A 1921 Harley Davidson SCA (Single Cylinder Alcohol) board track racer. Considered the deadliest form of racing in the history of motorsports, it’s easy to see why. The bikes had no brakes. They could reach speeds approaching 100 miles per hour. They incorporated a ‘total loss’ lubricating design - meaning oil lost from the engines spewed not only over the bikes and racers but also transformed the rickety board tracks into greasy wooden nightmares. Couple that with the fact that the racers had virtually no protection, it's no wonder they called these motodromes “murderdromes.” This was absolute insanity.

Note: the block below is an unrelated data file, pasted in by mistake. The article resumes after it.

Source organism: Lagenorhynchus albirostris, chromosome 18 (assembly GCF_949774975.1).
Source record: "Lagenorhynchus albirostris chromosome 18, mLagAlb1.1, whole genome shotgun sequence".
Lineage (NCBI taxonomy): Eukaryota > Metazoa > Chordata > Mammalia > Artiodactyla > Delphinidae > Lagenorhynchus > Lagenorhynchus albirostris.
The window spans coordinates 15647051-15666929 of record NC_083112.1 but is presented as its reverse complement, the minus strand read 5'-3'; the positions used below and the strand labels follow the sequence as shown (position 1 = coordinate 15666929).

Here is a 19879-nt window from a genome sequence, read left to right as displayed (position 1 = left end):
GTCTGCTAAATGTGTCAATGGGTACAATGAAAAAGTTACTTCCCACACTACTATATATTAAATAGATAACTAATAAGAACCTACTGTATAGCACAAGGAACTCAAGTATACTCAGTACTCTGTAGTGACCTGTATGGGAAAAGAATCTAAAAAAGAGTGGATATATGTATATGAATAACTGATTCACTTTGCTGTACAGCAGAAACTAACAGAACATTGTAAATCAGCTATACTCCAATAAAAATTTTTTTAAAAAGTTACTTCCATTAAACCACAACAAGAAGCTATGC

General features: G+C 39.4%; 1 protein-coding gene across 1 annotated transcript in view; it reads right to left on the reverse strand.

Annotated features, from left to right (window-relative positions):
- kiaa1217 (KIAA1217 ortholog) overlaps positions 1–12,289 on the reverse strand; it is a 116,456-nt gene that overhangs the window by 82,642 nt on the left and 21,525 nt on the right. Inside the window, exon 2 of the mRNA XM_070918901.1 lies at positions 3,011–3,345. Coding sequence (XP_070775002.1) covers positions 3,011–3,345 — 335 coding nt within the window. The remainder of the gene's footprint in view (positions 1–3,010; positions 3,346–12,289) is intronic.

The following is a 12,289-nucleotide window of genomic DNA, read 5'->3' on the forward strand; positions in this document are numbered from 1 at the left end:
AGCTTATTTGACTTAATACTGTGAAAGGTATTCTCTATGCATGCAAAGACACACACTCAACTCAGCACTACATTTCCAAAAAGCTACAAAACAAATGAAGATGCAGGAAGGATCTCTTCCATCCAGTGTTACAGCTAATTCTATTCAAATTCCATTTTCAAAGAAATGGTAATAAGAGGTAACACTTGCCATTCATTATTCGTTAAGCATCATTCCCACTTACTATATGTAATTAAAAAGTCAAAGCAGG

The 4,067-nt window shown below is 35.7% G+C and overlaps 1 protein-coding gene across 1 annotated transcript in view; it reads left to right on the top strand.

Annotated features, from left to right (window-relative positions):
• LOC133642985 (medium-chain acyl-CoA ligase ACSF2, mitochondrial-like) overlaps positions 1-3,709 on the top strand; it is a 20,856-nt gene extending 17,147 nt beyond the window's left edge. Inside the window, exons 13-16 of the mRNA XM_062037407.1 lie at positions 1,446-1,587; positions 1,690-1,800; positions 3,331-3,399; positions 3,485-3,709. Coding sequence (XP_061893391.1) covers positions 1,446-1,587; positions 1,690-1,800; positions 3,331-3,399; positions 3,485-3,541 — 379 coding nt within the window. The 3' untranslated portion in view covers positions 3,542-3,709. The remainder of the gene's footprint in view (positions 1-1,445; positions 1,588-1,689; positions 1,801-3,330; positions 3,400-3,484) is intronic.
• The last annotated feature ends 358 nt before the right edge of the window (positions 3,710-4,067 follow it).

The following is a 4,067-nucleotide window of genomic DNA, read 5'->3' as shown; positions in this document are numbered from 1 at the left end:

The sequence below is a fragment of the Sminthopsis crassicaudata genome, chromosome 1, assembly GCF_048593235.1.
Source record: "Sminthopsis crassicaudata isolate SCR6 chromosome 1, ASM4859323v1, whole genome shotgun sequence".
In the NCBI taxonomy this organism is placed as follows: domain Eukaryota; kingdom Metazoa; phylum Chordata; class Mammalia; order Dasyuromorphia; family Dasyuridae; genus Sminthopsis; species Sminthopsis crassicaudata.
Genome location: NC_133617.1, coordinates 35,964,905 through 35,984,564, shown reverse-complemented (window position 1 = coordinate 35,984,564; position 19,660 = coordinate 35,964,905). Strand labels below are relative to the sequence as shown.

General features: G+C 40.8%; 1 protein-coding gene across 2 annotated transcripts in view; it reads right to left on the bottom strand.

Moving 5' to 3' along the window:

Photographed at Wheels Through Time in North Carolina as part of a story on the history of Harley race bikes. A huge thank you to Dale Walklser for opening up his motorcycle museum, and letting us photograph a few of the hundreds and hundreds of bikes there. I think I could shoot there every day for a year and not even come close to documenting all that he’s collected there. The place is both overwhelming and magical.